John Grindrod’s lively and engaging performance at this year’s Stoke Newington Literary Festival suggested there might be more to his new book about the history of the Green Belt than the subject, and the book’s title Outskirts, first indicated. There is. Much more.
Interwoven with a fascinating history of the controversial 20th century land-use planning device designed to stop cities spreading out and merging with each other is a moving and gripping evocation of a childhood lived on the edge of society, geographically and psychologically. Inside the erstwhile architectural historian is a fine novelist struggling to get out, for the personal story is by far the strongest element of the book, and is beautifully accomplished.
Grindrod grew up in New Addington, a council estate on the outskirts of south London, literally ‘the last road in London’, overlooking farmland and woodlands. This was both exciting and slightly scary for a young family, whose parents had grown up in the narrow terraced streets of Bermondsey. While most family members soon adapted to the sense of freedom, the large open skies of the adjacent farmland resulted in long-term agoraphobia for one of John’s brothers.
To make matters worse, both parents suffered from chronic illnesses. For all of John’s life his mother was confined to a wheelchair, except when out in her Invacar, while his father endured the anxieties of periods of unemployment, along with taking responsibility for his wife’s care. It was a loving family but a deeply troubled one, afflicted by illness and anxiety. The question at the heart of the story is: did being so close to the green belt version of ‘nature’ make things better, or possibly worse?
While many other recent books in this widening genre of landscape and nature writing mix a personal story with an effusive description of the redemptive power of the natural world, Grindrod’s book is more complex – perhaps because the terrain itself is so intractable. After all the greenbelt means all things to all people, and while it does have a material reality, Grindrod perceptively describes it more as a ‘thought experiment’, an imaginative construct that possesses more emotional resonance as an idea than as a distinct type of landscape character.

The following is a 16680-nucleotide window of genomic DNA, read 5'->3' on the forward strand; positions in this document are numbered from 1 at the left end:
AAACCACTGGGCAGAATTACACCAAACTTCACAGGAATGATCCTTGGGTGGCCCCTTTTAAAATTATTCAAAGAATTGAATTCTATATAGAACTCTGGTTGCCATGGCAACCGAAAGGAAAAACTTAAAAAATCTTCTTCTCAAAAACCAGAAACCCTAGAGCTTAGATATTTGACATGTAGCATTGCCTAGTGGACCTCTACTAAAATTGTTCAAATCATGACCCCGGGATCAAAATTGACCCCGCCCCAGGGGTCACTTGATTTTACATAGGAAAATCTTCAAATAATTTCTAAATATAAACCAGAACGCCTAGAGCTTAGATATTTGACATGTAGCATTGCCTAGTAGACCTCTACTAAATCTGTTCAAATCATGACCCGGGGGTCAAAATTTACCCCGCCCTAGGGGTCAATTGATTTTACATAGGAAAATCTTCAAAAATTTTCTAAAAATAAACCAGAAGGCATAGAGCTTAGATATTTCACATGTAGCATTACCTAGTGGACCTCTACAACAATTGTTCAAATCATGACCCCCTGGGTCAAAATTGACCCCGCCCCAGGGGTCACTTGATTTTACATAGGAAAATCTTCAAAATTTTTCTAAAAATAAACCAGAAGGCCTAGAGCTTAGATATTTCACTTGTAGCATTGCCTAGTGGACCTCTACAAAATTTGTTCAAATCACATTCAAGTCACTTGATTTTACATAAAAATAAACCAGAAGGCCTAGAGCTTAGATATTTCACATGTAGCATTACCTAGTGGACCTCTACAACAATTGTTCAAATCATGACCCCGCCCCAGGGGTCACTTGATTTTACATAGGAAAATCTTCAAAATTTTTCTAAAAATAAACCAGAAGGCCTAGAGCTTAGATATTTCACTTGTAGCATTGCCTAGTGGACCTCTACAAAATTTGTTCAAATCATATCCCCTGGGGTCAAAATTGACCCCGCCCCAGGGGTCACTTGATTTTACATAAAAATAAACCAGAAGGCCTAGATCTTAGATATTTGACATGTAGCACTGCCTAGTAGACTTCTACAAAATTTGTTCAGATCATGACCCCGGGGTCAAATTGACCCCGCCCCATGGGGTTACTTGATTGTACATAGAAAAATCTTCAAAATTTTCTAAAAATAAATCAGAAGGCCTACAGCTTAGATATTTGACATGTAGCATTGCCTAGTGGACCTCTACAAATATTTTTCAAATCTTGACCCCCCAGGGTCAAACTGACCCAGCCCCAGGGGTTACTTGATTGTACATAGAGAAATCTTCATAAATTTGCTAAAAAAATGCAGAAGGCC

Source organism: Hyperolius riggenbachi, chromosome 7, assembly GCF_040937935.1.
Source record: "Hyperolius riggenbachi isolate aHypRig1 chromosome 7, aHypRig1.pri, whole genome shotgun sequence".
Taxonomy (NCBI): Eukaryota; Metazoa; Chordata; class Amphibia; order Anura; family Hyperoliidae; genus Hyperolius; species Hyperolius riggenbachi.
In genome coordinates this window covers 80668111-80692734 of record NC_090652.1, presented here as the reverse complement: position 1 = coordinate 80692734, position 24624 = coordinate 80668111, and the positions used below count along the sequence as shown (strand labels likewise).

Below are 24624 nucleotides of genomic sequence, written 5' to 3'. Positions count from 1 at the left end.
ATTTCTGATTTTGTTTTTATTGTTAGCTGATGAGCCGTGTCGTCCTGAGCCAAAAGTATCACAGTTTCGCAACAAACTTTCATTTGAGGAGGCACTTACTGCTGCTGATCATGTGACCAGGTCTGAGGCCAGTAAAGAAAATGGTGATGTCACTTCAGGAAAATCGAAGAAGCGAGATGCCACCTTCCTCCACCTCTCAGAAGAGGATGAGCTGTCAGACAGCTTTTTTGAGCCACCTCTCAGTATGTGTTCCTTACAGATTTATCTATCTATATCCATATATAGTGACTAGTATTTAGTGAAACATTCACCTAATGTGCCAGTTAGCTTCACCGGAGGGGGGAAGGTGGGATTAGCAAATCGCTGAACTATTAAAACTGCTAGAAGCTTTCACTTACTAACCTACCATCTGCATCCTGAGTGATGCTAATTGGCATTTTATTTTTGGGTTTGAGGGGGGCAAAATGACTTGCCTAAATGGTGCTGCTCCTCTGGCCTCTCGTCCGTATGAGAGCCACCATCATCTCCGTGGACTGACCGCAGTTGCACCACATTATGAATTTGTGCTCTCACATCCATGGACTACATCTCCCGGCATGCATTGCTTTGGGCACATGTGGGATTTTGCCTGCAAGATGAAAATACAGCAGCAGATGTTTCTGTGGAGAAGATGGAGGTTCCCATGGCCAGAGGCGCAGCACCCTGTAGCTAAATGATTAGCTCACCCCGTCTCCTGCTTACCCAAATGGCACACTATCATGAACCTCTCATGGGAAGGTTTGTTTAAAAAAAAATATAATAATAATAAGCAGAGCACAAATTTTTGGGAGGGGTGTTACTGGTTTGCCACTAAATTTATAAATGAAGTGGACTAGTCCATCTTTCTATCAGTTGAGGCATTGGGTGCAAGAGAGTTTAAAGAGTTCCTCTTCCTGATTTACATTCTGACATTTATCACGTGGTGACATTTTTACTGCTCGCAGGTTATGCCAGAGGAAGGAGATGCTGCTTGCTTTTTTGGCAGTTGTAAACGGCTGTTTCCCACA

In his travels in and around the green belt, Grindrod is surprised to find that ‘much of it isn’t green at all, of course. Gravel pits. Landfill sites. Factories. Refineries. Motorways. Service stations. Caravan sites. Victorian mental hospitals. Sewage treatment works. Prisons. Airfields. Glasshouses. Solar farms.’ On the other hand it often possesses more bio-diversity than the farmland it is supposed to protect.
If the hybrid nature of the green belt is problematic, so too is its status as sacrosanct territory, especially at a time of increased population growth and household diversity. Sooner or later people will have to choose between even higher-density urbanism (more tower blocks anyone?), a second generation of new towns, or increased suburbanisation. Interestingly, the informal settlements established between the wars by the self-builders and working class plotlanders – the opportunistic shack and bungalow encampments, chalet settlements, houseboat communities so loathed by the planners and advocates of the green belt – are the initiatives now most admired by radical housing activists and libertarians. Surely some experimentation in low-cost, self-build settlements could be a valid use of the green belt in the future?
Outskirts is a good read, mixing land use history with an absorbing family story of growing up in difficult circumstances. The one story Grindrod misses is whatever happened to the ‘white belt’? This was the term used by planners after the First World War in London to describe the demand for a ring of cemetery land around the capital to cope with a need for more burial space. The rapid rise of cremation saved the day, amongst whose most fervent advocates were town planners themselves. But that’s another story.